Of course, he goes into detail about their rise to fame and all of the challenges they faced and has many harsh words for Ace (drug and alcohol abuse) and Peter, who he claims could barely play, which just wasn't true early on, though I couldn't say anything about the reunions. There is even an accusation of anti-Semitism directed at them! He takes some jabs at Gene, his partner of 40+ years - mostly about him looking out only for himself. Paul makes himself seem the better person - not surprising - and talks of his drive and ambition and his desire to make the band truly democratic, which only went so far, as he also wasn't afraid to lay down the law if something didn't go the way that he wanted it to.

There are plenty of stories along the way - some fun, some depressing. Funnily, he was surprised when their audience dwindled as punk came along and as KISS starting churning out disco tunes like "I Was Made For Loving You" (after the absurd pap of "Beth") instead of the guitar rock'n'roll they were known for. Little kids and parents were coming to gigs instead of r'n' teens and twenty-somethings and shows got smaller and failed to sell out.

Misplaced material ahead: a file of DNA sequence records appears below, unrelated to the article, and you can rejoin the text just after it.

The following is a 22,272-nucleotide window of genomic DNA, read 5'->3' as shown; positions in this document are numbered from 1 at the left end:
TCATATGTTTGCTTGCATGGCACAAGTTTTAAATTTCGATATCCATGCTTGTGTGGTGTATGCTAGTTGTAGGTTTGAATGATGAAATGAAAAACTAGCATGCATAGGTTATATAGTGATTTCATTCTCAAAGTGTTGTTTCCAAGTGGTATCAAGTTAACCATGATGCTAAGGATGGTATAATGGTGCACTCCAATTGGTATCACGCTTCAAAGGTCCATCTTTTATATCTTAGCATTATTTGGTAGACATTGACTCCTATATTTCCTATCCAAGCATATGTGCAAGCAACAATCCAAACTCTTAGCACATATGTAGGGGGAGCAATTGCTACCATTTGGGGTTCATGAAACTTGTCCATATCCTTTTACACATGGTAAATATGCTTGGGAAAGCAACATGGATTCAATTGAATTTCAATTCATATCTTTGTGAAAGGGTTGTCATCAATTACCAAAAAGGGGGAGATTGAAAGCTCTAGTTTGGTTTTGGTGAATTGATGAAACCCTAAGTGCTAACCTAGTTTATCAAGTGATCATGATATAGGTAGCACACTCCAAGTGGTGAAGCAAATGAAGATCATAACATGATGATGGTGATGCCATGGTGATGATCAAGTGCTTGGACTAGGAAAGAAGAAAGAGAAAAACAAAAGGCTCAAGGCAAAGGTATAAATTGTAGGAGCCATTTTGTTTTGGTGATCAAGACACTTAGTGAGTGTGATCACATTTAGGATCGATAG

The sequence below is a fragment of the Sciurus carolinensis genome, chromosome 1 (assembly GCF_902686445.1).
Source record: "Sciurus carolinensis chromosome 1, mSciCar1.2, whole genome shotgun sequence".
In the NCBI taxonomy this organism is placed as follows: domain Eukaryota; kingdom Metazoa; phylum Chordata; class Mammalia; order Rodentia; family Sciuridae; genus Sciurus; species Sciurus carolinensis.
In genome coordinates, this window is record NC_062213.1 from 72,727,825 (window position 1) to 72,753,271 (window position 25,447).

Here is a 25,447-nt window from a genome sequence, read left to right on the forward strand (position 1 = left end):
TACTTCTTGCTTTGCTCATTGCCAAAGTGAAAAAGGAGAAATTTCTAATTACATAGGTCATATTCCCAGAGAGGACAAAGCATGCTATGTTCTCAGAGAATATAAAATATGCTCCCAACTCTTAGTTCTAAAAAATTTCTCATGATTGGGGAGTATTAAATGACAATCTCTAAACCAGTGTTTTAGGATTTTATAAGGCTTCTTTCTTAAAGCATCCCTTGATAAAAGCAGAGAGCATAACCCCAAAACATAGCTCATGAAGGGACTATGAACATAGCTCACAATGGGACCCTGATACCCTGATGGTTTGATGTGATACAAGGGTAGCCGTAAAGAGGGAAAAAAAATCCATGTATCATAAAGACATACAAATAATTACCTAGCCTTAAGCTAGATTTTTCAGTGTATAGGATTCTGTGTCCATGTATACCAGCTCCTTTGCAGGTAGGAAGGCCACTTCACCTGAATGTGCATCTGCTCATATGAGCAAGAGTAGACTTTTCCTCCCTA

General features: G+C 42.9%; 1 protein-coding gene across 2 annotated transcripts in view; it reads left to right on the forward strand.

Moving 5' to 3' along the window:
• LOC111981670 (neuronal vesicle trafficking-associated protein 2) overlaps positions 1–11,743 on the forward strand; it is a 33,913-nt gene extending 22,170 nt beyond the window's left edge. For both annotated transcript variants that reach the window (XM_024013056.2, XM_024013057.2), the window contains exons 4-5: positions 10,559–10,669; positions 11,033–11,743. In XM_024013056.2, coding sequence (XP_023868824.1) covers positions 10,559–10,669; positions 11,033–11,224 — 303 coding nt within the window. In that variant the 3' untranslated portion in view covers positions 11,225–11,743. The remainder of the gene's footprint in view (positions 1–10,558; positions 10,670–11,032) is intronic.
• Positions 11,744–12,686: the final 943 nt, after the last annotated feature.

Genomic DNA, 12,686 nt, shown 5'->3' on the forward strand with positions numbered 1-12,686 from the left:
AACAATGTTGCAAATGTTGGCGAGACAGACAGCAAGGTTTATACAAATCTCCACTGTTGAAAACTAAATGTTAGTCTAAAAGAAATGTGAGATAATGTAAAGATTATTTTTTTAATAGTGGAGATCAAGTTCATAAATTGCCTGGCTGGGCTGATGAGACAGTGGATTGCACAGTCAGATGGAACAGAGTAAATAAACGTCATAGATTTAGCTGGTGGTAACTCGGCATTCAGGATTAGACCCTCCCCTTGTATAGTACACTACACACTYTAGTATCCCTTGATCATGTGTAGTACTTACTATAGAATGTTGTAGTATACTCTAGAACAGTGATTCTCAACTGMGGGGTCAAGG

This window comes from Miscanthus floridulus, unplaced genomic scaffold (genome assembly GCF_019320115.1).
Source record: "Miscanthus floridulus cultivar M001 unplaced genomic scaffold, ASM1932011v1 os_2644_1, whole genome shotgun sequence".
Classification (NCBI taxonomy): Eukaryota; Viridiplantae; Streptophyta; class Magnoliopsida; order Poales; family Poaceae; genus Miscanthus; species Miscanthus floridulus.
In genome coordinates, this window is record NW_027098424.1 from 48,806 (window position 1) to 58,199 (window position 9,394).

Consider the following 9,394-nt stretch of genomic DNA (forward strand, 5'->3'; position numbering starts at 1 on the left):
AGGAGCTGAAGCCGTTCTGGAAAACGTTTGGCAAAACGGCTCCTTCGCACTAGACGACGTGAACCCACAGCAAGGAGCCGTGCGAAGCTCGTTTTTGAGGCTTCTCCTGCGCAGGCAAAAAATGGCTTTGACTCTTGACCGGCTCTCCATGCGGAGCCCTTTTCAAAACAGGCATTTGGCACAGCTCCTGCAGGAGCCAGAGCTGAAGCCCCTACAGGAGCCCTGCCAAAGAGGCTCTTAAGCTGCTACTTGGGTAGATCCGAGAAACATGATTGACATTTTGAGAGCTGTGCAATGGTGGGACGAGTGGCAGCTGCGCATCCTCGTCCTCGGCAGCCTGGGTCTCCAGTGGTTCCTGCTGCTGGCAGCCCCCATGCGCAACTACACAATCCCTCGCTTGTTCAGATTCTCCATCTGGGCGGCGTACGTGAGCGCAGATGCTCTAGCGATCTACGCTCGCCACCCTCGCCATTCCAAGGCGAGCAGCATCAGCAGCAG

But, Stanley is honest about how poorly things were going as they went through their personnel problems and put out more terrible records. Gene began to drift away a bit, leaving Paul in the leadership role, which is why some people were surprised to find out how much Simmons sang in the early days - including their first hit. They did have a resurgence in the 80's, without the makeup and with some truly atrocious music, and then he complains about grunge and the way it took the audience away from hair metal - showing a complete lack of understanding of the style - before the group realized that it needed to go back to its roots and re-connect with the people that dug their early music.